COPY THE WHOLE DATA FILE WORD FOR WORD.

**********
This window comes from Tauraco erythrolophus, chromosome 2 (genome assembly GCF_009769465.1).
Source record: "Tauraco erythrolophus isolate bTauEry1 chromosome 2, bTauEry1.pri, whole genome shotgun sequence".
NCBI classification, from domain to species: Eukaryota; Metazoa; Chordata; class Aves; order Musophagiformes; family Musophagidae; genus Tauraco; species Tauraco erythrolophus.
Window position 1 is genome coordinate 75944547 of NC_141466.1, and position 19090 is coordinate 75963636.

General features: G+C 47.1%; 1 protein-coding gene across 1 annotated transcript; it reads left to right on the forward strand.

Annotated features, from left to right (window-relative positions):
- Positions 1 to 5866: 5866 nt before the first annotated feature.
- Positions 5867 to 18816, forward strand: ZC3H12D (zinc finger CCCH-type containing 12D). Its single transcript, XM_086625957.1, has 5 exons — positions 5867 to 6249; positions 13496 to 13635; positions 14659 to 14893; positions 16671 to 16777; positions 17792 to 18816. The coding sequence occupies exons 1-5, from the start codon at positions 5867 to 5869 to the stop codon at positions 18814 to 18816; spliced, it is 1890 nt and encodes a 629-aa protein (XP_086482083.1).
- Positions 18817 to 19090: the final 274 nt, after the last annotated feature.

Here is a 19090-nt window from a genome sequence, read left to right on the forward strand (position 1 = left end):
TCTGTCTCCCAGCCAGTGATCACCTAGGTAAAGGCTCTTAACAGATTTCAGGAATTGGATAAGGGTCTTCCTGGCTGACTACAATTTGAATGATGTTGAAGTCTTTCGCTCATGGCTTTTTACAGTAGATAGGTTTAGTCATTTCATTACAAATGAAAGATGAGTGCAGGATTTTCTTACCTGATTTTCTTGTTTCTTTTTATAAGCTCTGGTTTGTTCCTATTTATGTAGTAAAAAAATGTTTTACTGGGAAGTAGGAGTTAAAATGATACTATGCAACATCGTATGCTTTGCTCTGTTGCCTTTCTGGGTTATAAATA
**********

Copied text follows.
This window comes from Tauraco erythrolophus, chromosome 2 (genome assembly GCF_009769465.1).
Source record: "Tauraco erythrolophus isolate bTauEry1 chromosome 2, bTauEry1.pri, whole genome shotgun sequence".
NCBI classification, from domain to species: Eukaryota; Metazoa; Chordata; class Aves; order Musophagiformes; family Musophagidae; genus Tauraco; species Tauraco erythrolophus.
Window position 1 is genome coordinate 75944547 of NC_141466.1, and position 19090 is coordinate 75963636.

General features: G+C 47.1%; 1 protein-coding gene across 1 annotated transcript; it reads left to right on the forward strand.

Annotated features, from left to right (window-relative positions):
- Positions 1 to 5866: 5866 nt before the first annotated feature.
- Positions 5867 to 18816, forward strand: ZC3H12D (zinc finger CCCH-type containing 12D). Its single transcript, XM_086625957.1, has 5 exons — positions 5867 to 6249; positions 13496 to 13635; positions 14659 to 14893; positions 16671 to 16777; positions 17792 to 18816. The coding sequence occupies exons 1-5, from the start codon at positions 5867 to 5869 to the stop codon at positions 18814 to 18816; spliced, it is 1890 nt and encodes a 629-aa protein (XP_086482083.1).
- Positions 18817 to 19090: the final 274 nt, after the last annotated feature.

Here is a 19090-nt window from a genome sequence, read left to right on the forward strand (position 1 = left end):
TCTGTCTCCCAGCCAGTGATCACCTAGGTAAAGGCTCTTAACAGATTTCAGGAATTGGATAAGGGTCTTCCTGGCTGACTACAATTTGAATGATGTTGAAGTCTTTCGCTCATGGCTTTTTACAGTAGATAGGTTTAGTCATTTCATTACAAATGAAAGATGAGTGCAGGATTTTCTTACCTGATTTTCTTGTTTCTTTTTATAAGCTCTGGTTTGTTCCTATTTATGTAGTAAAAAAATGTTTTACTGGGAAGTAGGAGTTAAAATGATACTATGCAACATCGTATGCTTTGCTCTGTTGCCTTTCTGGGTTATAAATA